Torontonians continue to face housing instability, insecurity and homelessness. The actively homeless population has spiked to over 10,000 people, which is the highest number the city has ever experienced. Meanwhile, applications for rent relief through Toronto’s Rent Bank program doubled from 2020 to 2022. As economic uncertainty looms large, the risks of people facing various forms of housing precarity will remain significant.
Such instability has innumerable negative effects on an individuals’ wellbeing, ranging from deteriorating mental and physical health to being exposed to an increased risk of violence. The fact that homelessness and housing instability persists means that Toronto still falls well short of progressively realizing the right to adequate housing, a commitment it made in its HousingTO 2020-2030 Action Plan in 2019.
While part of the solution stems from reversing the trend of underinvestment in affordable housing, more immediate interventions are needed. For those who are at risk of being displaced, all available resources need to be made to ensure their security of tenure is protected. Such interventions are much more cost effective than having to provide emergency relief through the shelter system if a person is displaced. However, because the housing system is dysfunctional and because this, in turn, leads to the experiences of homelessness, existing emergency shelters must also be made available to all those who need them at adequate standards.
In this Rights Review, the Right to Housing Toronto network documents the City’s past efforts with eviction prevention and managing the shelter system along with encampments at the height of the pandemic. The report includes key recommendations and considerations to offer useful reference points for the City to take a rights-based approach to preventing evictions and ending homelessness.
A closer look inside the report
The Shelter System
Over the course of the pandemic, the City rapidly opened several spaces in hotels to make up for reductions in spaces in congregate settings because of social distancing measures. Its plans to now close down the hotel spaces comes at a time when homelessness is on the rise and the system is already at capacity. The City must take a more measured approach in decommissioning these hotels while looking proactively for alternative options for more spaces.
Shelter spaces must also be made more accessible and safer in a way that it better meets the needs of its diverse population. For example, deaths in shelters have risen exponentially over the last couple of years signaling a desperate need to enhance resource for harm reduction. A large share of women and gender diverse people experiencing homelessness also warrants greater investments in spaces dedicated for such groups to reduce the risk of violence they may face in other shelters.
In fact, the unsafe and overcrowded nature of the shelter system has left many to choose residence in encampments, a trend that increased significantly over the course of the pandemic. At the same time the City viewed encampments as a problem, and often took an aggressive approach to clearing encampments. Following public pushback, the City has been forced to take a more consultative approach which it must continue and deepen. This means respecting the rights of encampment residents and working with community groups to provide supports and services to residents until they are able to find a permanent housing option that they are comfortable with.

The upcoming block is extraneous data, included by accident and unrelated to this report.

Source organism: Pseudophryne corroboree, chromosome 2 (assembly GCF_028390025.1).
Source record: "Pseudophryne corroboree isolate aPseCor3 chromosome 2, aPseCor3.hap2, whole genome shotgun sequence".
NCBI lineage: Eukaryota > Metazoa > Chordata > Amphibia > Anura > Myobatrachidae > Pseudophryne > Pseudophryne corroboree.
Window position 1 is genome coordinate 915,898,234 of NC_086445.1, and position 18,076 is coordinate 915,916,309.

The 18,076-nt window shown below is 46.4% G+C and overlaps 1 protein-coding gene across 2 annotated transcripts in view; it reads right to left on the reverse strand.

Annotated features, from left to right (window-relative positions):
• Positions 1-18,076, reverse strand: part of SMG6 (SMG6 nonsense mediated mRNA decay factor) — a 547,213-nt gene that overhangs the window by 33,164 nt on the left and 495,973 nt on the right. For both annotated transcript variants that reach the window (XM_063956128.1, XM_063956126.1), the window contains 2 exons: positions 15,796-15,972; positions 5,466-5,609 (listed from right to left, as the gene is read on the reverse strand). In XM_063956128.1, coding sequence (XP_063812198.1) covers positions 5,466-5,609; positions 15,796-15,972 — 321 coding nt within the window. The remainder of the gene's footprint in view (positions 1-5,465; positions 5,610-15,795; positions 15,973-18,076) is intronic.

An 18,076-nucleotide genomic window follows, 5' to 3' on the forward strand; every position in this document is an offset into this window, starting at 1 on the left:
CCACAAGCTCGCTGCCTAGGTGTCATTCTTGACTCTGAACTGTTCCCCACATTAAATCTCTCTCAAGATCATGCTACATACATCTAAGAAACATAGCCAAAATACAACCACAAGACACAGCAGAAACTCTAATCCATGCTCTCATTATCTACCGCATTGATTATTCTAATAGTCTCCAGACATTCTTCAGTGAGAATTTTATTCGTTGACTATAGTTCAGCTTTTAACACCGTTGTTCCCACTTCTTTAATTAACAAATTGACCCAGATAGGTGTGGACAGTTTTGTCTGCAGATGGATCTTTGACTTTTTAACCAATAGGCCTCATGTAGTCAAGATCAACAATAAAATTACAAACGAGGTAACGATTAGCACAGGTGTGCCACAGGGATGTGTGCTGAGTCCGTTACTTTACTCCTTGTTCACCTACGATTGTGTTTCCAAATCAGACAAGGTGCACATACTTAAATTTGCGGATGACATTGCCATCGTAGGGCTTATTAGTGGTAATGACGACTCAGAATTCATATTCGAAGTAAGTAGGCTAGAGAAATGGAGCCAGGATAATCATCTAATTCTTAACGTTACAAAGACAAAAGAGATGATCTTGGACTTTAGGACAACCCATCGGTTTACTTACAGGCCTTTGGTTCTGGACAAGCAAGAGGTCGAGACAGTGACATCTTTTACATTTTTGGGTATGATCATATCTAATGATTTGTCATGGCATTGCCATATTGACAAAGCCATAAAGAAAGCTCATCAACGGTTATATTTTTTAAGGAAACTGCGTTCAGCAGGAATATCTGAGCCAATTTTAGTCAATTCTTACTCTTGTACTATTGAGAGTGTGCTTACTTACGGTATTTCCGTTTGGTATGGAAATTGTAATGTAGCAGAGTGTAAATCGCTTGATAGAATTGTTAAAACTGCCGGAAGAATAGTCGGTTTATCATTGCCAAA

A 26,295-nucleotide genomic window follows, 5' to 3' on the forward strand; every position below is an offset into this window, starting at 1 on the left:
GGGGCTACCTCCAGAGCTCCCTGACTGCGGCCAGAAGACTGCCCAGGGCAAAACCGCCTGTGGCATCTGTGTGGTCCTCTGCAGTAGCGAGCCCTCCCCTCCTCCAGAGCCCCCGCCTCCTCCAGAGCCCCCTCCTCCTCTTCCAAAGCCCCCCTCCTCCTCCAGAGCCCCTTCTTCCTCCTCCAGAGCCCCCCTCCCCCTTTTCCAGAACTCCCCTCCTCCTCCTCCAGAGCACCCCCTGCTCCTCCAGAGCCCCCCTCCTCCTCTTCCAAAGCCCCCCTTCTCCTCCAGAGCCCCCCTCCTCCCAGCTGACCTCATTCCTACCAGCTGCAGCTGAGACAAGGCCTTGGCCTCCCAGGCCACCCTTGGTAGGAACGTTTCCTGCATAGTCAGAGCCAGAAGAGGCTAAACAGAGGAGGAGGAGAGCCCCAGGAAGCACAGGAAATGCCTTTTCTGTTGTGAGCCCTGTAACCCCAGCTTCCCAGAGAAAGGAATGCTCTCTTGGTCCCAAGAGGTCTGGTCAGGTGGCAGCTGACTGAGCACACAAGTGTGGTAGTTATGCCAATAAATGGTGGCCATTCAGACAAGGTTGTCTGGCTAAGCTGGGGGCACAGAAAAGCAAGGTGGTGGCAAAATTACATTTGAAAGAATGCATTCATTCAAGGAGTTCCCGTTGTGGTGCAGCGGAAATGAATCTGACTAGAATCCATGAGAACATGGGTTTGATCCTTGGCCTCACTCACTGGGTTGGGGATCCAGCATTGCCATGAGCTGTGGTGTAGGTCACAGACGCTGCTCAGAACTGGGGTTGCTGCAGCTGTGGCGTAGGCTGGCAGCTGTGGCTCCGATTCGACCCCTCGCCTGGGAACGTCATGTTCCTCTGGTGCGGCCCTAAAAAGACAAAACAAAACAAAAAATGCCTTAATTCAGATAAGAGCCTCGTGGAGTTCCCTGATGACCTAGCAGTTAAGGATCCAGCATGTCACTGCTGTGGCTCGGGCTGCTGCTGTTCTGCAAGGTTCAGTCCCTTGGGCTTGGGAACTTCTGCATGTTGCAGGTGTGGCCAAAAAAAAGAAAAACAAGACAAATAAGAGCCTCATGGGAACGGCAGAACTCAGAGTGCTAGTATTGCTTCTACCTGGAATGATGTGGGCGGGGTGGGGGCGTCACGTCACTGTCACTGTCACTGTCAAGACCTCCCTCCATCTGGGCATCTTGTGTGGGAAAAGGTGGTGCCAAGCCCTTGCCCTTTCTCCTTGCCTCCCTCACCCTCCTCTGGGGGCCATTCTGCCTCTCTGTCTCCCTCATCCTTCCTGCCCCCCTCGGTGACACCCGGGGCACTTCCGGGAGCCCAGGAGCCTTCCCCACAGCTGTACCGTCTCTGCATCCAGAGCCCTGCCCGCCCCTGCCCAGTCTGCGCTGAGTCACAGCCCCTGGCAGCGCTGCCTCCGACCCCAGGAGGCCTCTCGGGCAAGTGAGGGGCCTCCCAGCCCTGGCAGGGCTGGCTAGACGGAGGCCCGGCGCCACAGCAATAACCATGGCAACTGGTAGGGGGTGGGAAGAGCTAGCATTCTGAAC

Continued investments in the shelter system and complementary measures to assist encampment residents will be costly. As such, upstream eviction prevention measures will remain critical especially as rents remain unaffordable and the economy weakens. Ongoing initiatives such as the Rent Bank program and Eviction Prevention in the Community program have offered some relief over the last few years, and so should continue with the possibility of more funds being allocated if the need grows. Complementary efforts such as a strong renoviction policy must also be implemented. Providing residents with options to learn about their rights and resources to challenge evictions can help people remain in their homes as well.
Summary of recommendations
The following are the recommendations for the the City of Toronto. Join us in amplifying these recommendations and get our social media kit.
- Adequate capacity must be created in the shelter system to serve all those who seek relief.
- Shelters must guarantee security of tenure.
- Shelters and supports to transition into permanent housing must be made available to residents of all abilities and needs.
- More shelter spaces should be made available to women and gender-diverse people.
- Shelter spaces must contain adequate services and provide safe, comfortable and dignified 5 spaces to live in.
- The City must recalibrate its approach to engaging with encampment residents.
- Ensure Toronto tenants are not evicted because of affordability issues beyond their control.
- Ensure tenants have equal access to legal supports to challenge evictions.
- Implement comprehensive and rights-based policies and strategies for preventing residential evictions.